Fourteenth-century London was no pleasant place—famine, the Black Plague, royal intrigue, murder, and war were all on the historical agenda—but in the midst of all the madness, the Twelve Great Livery Companies of the city of London were formed. Intended to provide support and protection to members, these new, formal guilds also established standards and prices for their respective trades. Taking their name from the distinctive dress—or livery—worn by their members, the guilds were formally incorporated by royal charter and included Grocers, Goldsmiths, Skinners, Haberdashers, Ironmongers, and Vintners.
The Worshipful Company of Goldsmiths, granted their royal charter by Edward III in 1327, was one of the earliest of the livery companies and continues to thrive.
Aside from leaps in technology, not much has changed since those early days. The Company’s prime responsibilities were, and are, twofold: the promotion and advancement of excellence in the design and craftsmanship of silver and jewelry, and quality control. The London Assay Office, the oldest hallmarking authority in the United Kingdom (other Assay Offices are located in Sheffield, Birmingham, and Edinburgh), is housed within Goldsmiths’ Hall, a magnificent 19th-century building located in the shadow of St. Paul’s Cathedral.
Membership of the Goldsmiths’ Company is largely composed of “Freemen”—both male and female—currently numbering more than 1,500. Many are goldsmiths, silversmiths, and jewelers.
There are three ways to join their ranks: by service, patrimony, or redemption. “Service” requires a number of years’ apprenticeship to a Freeman; “patrimony” allows for automatic inclusion if the subject is over 21 and was born after the date of a parent’s admission to the Freedom; and “redemption” allows a subject to purchase a place if he or she is provided the opportunity by election.
Higher offices in the Company are obtained by election. Around 275 Liverymen are chosen from the Freemen, and from the Liverymen are drawn 30 Assistants, who make up the governing body of the Company. Four members are chosen each year to serve as Wardens. These four form an executive committee, with the most senior member acting as Prime Warden. The Clerk is responsible for the daily management of the Company and is supported by a full-time staff.
The present Goldsmiths’ Hall is the third to exist on the site, which has been home to the Goldsmiths’ Company since 1339. Information on the first hall is limited, but the second was built in 1634-36 (with later restorations to repair damage from the Great Fire of 1666) and was demolished two centuries later in the late 1820s.
The current Hall, designed by architect Philip Hardwick, was opened in 1835 and has seen little alteration since—although it did escape disaster in 1941, when a bomb exploded inside the southwest corner of the building. Both the interior and exterior were carefully restored following World War II, and the building was again refurbished in 1990. While generally closed to the public, the Hall is available for conferences, dinners, and other functions via application to the Hallkeeper.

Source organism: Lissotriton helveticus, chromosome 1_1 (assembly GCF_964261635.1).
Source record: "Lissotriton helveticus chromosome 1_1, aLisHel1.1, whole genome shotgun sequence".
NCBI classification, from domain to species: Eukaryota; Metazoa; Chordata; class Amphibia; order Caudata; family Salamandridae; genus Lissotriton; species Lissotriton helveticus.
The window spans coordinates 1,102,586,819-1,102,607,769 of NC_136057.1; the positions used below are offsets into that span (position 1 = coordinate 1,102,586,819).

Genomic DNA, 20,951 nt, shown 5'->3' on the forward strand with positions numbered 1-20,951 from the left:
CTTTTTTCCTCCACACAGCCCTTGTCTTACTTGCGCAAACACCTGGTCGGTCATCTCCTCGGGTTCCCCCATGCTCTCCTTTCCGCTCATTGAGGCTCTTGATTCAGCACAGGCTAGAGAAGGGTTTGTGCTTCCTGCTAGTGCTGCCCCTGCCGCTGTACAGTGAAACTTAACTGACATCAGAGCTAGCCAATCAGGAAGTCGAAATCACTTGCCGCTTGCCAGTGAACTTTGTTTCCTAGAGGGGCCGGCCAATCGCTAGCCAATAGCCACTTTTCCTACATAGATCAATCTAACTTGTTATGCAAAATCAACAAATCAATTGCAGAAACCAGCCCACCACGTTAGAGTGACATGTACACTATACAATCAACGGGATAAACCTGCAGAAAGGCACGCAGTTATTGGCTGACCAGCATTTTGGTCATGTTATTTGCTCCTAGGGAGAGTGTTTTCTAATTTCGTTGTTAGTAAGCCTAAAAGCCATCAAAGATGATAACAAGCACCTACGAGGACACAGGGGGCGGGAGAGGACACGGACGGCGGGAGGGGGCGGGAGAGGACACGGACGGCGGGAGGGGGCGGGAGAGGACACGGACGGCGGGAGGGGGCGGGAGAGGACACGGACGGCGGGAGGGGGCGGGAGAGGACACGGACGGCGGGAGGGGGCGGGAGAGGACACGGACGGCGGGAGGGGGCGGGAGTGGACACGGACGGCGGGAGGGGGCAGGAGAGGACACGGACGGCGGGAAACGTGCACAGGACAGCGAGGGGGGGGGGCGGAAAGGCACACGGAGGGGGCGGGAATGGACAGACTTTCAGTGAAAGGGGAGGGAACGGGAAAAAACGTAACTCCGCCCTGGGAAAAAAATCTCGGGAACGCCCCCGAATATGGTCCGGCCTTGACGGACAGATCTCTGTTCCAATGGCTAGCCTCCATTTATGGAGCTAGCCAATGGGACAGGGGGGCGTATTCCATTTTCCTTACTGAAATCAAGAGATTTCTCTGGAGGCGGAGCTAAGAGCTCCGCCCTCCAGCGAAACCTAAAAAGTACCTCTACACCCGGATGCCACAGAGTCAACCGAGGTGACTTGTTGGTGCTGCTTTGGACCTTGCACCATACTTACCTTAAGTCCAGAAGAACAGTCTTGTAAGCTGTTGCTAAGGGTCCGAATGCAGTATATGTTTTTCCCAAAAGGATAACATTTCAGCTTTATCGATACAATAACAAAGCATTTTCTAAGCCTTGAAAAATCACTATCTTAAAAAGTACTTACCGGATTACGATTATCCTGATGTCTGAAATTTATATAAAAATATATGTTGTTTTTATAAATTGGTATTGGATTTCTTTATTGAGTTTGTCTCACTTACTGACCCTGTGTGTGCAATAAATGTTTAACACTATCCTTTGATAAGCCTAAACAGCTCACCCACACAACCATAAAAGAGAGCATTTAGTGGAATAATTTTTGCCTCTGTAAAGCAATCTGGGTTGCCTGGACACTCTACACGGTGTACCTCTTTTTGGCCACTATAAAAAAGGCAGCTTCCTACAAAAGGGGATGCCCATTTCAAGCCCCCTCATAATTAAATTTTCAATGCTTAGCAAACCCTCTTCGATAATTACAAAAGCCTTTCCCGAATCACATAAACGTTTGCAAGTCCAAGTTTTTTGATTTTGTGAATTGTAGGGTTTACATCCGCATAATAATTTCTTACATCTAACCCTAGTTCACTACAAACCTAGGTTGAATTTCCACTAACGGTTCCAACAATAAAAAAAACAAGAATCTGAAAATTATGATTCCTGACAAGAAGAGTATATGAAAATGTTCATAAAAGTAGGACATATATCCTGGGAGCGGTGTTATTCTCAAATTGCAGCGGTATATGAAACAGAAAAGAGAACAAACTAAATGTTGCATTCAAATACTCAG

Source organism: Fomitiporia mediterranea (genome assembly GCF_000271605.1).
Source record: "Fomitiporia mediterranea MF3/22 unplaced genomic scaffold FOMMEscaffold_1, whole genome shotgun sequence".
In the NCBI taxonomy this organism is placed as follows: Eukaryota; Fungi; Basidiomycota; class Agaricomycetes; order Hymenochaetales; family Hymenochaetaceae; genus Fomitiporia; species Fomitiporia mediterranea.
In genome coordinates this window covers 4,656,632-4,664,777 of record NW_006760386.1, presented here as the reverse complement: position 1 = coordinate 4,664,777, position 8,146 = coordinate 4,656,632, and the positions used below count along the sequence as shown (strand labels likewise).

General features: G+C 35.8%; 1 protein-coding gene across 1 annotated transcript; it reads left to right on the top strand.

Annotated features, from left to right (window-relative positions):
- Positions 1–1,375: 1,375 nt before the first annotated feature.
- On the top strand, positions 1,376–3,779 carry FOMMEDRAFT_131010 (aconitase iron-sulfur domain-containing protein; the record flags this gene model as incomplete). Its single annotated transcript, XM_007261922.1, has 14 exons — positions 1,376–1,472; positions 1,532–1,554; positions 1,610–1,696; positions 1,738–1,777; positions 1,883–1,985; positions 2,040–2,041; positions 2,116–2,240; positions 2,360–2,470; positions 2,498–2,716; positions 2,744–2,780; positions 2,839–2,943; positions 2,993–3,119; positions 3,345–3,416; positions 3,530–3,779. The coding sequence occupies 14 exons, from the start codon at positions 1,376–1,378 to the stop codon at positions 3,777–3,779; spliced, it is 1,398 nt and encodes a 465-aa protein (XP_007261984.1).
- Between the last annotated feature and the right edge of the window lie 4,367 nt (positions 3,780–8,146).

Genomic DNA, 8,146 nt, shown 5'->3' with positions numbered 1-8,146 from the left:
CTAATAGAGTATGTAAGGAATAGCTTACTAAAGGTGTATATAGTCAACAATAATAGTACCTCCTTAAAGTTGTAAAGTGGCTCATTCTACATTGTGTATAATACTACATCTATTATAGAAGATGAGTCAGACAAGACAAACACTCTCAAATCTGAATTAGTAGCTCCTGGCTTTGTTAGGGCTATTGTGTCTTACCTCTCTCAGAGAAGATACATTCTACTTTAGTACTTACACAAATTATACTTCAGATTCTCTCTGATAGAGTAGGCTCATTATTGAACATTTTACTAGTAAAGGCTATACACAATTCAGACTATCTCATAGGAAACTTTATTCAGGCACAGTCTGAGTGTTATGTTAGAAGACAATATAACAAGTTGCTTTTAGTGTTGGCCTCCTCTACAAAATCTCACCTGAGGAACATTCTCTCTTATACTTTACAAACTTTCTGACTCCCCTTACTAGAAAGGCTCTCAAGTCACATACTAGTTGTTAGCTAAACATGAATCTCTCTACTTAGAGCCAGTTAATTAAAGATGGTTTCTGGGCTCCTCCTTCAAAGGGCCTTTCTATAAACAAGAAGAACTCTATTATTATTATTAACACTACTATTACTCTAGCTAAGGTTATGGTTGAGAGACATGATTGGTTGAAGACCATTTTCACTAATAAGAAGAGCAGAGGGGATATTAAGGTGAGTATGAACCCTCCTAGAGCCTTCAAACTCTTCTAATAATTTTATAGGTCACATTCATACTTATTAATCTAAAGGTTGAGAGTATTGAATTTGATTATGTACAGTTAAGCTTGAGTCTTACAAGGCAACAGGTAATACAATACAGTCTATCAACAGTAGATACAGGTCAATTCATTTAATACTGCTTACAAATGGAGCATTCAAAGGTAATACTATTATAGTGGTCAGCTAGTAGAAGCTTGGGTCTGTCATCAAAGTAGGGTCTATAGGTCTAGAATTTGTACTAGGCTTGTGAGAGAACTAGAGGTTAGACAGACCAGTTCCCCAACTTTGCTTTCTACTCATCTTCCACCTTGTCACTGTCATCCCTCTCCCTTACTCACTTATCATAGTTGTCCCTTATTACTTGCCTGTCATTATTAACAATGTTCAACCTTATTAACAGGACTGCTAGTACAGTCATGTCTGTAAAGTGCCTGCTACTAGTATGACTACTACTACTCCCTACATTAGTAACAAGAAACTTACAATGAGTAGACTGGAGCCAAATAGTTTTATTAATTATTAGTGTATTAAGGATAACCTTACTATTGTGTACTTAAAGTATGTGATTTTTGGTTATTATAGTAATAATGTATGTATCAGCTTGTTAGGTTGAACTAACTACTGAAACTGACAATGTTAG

The best way to glimpse the magnificent interior is by attending an exhibition. Recent shows have spotlighted the work of artists such as René Lalique and Paul de Lamerie—who, aside from being a famous 18th-century silversmith, also was a Goldsmiths’ Company Warden.
Also open to the public is the Goldsmiths’ Fair, a highly anticipated annual selling exhibition featuring the work of Company designers and silversmiths. (See “A Fair to Remember,” p. 130.)
“Hallmarking is regarded as one of the earliest forms of consumer protection,” says David Beasley, Goldsmiths’ Company librarian. When asked his opinion on the most important task carried out by the Goldsmiths’ Company, he replies, “I think personally that hallmarking was, and is, the most important function of all. Before the Company’s first charter from Edward III in 1327, a statute of Edward I in 1300 set the standards for precious metal. … The mark of the leopard’s head [the very first standard mark, and now the mark of the London Assay Office] was introduced then, and, some seven hundred years later, the Goldsmiths’ Company is still performing that same function using the leopard’s head. It is an extraordinary achievement.”
“Extraordinary achievement” may be an understatement when one considers that the system of hallmarks developed by the Goldsmiths’ Company and London Assay Office allows each piece of English silver to be identified not only by fineness but also by date, maker, and where it was hallmarked.
With the United Kingdom’s inclusion in the European Union, some alterations were made to the U.K. hallmarking laws. In 1999, fineness marks began to be stamped numerically, and the date letter and traditional fineness marks (i.e., the lion passant, which indicates sterling silver) were made voluntary.